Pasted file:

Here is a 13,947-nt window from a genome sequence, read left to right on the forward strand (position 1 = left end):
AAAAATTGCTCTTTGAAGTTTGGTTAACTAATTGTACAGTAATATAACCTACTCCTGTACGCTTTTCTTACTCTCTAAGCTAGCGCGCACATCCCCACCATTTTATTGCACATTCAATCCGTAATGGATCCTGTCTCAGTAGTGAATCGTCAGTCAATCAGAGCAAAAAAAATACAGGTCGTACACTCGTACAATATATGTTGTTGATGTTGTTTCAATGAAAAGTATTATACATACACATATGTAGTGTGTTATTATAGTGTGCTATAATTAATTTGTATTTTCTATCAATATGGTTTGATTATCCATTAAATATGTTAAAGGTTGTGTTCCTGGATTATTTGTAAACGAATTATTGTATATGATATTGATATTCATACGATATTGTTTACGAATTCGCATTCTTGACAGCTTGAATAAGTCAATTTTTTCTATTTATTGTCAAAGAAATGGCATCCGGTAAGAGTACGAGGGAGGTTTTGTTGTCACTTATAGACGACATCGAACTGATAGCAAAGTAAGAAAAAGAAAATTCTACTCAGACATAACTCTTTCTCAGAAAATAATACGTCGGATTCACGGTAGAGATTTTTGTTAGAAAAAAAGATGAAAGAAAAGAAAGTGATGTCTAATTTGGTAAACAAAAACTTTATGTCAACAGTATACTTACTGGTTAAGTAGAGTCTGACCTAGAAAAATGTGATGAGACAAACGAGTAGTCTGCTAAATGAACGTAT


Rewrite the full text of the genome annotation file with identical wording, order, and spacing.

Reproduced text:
Here is a 13,947-nt window from a genome sequence, read left to right on the forward strand (position 1 = left end):
AAAAATTGCTCTTTGAAGTTTGGTTAACTAATTGTACAGTAATATAACCTACTCCTGTACGCTTTTCTTACTCTCTAAGCTAGCGCGCACATCCCCACCATTTTATTGCACATTCAATCCGTAATGGATCCTGTCTCAGTAGTGAATCGTCAGTCAATCAGAGCAAAAAAAATACAGGTCGTACACTCGTACAATATATGTTGTTGATGTTGTTTCAATGAAAAGTATTATACATACACATATGTAGTGTGTTATTATAGTGTGCTATAATTAATTTGTATTTTCTATCAATATGGTTTGATTATCCATTAAATATGTTAAAGGTTGTGTTCCTGGATTATTTGTAAACGAATTATTGTATATGATATTGATATTCATACGATATTGTTTACGAATTCGCATTCTTGACAGCTTGAATAAGTCAATTTTTTCTATTTATTGTCAAAGAAATGGCATCCGGTAAGAGTACGAGGGAGGTTTTGTTGTCACTTATAGACGACATCGAACTGATAGCAAAGTAAGAAAAAGAAAATTCTACTCAGACATAACTCTTTCTCAGAAAATAATACGTCGGATTCACGGTAGAGATTTTTGTTAGAAAAAAAGATGAAAGAAAAGAAAGTGATGTCTAATTTGGTAAACAAAAACTTTATGTCAACAGTATACTTACTGGTTAAGTAGAGTCTGACCTAGAAAAATGTGATGAGACAAACGAGTAGTCTGCTAAATGAACGTAT